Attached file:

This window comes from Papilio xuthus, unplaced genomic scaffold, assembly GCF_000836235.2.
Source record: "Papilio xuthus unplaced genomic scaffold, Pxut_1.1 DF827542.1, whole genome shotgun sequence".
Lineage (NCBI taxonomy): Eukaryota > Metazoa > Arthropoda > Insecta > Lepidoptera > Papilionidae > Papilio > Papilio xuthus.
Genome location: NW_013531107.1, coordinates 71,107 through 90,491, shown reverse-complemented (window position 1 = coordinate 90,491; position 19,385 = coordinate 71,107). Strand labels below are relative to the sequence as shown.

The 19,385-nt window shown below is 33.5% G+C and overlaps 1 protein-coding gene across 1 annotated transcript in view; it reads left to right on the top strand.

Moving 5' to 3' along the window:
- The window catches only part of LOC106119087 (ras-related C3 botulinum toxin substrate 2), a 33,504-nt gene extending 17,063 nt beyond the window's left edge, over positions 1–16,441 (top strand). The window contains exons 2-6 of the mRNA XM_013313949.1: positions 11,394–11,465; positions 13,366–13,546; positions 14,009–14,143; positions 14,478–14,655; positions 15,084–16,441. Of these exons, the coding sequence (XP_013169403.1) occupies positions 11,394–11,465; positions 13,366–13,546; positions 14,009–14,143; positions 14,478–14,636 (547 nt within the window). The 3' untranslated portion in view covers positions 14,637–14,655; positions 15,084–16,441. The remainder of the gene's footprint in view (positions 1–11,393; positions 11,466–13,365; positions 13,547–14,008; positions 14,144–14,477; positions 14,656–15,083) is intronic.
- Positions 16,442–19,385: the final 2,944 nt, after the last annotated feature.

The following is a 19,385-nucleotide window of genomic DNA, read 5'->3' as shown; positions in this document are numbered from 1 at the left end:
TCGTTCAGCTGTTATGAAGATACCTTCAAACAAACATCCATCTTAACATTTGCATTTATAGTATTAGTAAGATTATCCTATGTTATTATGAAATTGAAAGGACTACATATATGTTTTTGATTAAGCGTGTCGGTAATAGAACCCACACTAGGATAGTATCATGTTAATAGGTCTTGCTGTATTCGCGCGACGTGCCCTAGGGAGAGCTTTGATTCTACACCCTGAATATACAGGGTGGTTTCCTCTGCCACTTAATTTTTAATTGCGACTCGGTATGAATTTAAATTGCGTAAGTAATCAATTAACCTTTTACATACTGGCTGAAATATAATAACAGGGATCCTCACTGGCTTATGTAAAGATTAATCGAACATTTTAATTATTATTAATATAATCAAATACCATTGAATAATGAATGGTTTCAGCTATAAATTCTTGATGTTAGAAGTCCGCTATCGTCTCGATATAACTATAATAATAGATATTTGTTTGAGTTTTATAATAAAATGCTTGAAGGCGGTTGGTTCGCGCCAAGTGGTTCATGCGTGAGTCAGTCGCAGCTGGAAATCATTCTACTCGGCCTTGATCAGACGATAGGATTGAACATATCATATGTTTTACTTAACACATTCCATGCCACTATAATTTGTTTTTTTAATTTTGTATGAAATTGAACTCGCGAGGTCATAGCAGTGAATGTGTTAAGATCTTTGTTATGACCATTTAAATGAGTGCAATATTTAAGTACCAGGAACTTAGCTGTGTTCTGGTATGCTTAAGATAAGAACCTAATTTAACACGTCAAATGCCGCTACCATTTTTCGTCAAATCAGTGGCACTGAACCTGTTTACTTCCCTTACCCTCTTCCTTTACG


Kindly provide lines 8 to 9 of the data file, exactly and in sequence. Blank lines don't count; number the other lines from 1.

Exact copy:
- Positions 16,442–19,385: the final 2,944 nt, after the last annotated feature.

The following is a 19,385-nucleotide window of genomic DNA, read 5'->3' as shown; positions in this document are numbered from 1 at the left end: